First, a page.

Every startup has an elevator pitch, but what comes next? Do potential investors’ eyes glaze over when you get beyond the quick, punchy one liner and try to REALLY describe your company? Successful fundraisers tell a complete, engaging story and close the deal.
Last week, the WSJ ran a great article on the value of college humanities courses, and used comments from a successful entrepreneur to make their case. I have to confess that I almost ignored the article, thinking that it was one more elaborate defense of worthless, expensive humanities departments that should be defunded in favor of more math, science, CS, and business classes. I was wrong, and the article was a good reminder that telling your company’s full story is a critical element in raising capital.
Malauzai is an example of a company that tells its’ story well. The company builds a SaaS mobile banking platform for community banks. Malauzai, founded by Tom Shen, is in the midst of raising a series A round to fuel rapid growth. The core idea is very simple—give community banks a powerful, customizable platform that allows bank customers to bank via their smartphones.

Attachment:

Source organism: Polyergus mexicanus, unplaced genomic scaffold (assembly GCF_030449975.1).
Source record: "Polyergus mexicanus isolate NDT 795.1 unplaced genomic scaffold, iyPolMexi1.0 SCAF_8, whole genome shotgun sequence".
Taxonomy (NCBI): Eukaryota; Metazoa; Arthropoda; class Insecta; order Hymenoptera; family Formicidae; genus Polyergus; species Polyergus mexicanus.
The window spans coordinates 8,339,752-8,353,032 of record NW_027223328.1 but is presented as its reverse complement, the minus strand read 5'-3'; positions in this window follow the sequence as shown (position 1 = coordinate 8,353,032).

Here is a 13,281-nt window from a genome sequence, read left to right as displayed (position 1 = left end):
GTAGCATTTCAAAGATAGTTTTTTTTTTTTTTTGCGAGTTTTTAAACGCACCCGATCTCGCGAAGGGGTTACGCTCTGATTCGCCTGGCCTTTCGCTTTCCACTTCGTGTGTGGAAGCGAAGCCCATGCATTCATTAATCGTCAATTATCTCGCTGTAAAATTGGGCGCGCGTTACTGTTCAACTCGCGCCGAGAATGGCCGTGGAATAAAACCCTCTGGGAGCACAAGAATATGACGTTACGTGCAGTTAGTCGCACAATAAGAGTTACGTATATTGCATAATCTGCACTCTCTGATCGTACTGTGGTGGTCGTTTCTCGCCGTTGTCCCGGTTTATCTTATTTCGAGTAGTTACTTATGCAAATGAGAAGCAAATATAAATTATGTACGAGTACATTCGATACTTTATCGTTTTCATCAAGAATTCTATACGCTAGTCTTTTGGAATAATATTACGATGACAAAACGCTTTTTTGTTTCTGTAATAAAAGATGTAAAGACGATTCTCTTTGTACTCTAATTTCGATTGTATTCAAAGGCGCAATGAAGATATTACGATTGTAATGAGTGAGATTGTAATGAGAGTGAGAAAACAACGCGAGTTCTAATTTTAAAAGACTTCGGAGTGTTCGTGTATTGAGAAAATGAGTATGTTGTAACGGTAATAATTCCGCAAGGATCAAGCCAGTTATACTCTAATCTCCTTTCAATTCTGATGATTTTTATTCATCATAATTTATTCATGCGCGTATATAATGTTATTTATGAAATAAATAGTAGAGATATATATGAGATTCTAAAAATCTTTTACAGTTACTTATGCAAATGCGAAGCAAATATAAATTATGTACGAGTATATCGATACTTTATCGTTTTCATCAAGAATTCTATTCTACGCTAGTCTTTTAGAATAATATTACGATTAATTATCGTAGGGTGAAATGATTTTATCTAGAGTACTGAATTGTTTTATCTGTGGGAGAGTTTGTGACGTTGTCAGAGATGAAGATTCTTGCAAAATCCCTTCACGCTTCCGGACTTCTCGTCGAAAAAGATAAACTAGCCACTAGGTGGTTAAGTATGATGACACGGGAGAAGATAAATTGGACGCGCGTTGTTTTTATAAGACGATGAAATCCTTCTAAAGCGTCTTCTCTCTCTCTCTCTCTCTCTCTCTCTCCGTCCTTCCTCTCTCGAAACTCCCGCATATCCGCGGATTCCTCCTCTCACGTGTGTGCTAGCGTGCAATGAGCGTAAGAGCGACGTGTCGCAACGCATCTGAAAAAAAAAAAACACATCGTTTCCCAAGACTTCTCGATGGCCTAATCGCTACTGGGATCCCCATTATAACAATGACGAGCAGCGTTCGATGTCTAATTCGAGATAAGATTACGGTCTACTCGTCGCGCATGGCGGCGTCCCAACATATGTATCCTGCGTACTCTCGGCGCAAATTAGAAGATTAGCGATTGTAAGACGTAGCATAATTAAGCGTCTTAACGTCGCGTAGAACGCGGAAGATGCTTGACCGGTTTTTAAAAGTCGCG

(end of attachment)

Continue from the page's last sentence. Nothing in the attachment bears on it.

The bigger story? Tom does a great job laying out his heartfelt conviction that community banks are critical to the economy and the fabric of local communities. He then takes that emotionally gratifying picture—local bankers battling it out with the likes of Citicorp to serve their communities—and builds on it with the idea that Malauzai software turns the local bankers into formidable competitors armed with new technology that the big guys are slow to adopt.
It all flows into a great story. Mobile is important. Community banks are an essential part of the financial landscape. With the right technology, they can compete with the Megabanks and Wall Street. And Malauzai collect a monthly per user fee for each consumer. What’s not to like?
And the story gets better as you dig deeper. Tom has had two exits in bank technology. One of his early investors is a key banking software provider with hundreds of customers. Several members of his Board have very deep experience in the bank technology space. They have 100 customers on the platform already, and they are so excited about the product that they put it on billboards. It all hangs together.
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The net result? A very attractive package, and a story that is easy to comprehend.
Does your investor pitch tell a story, or is it a disconnected jumble of elevator pitch, market sizing, technology and financials? People like and relate to stories on an emotional level. Learn to tell yours.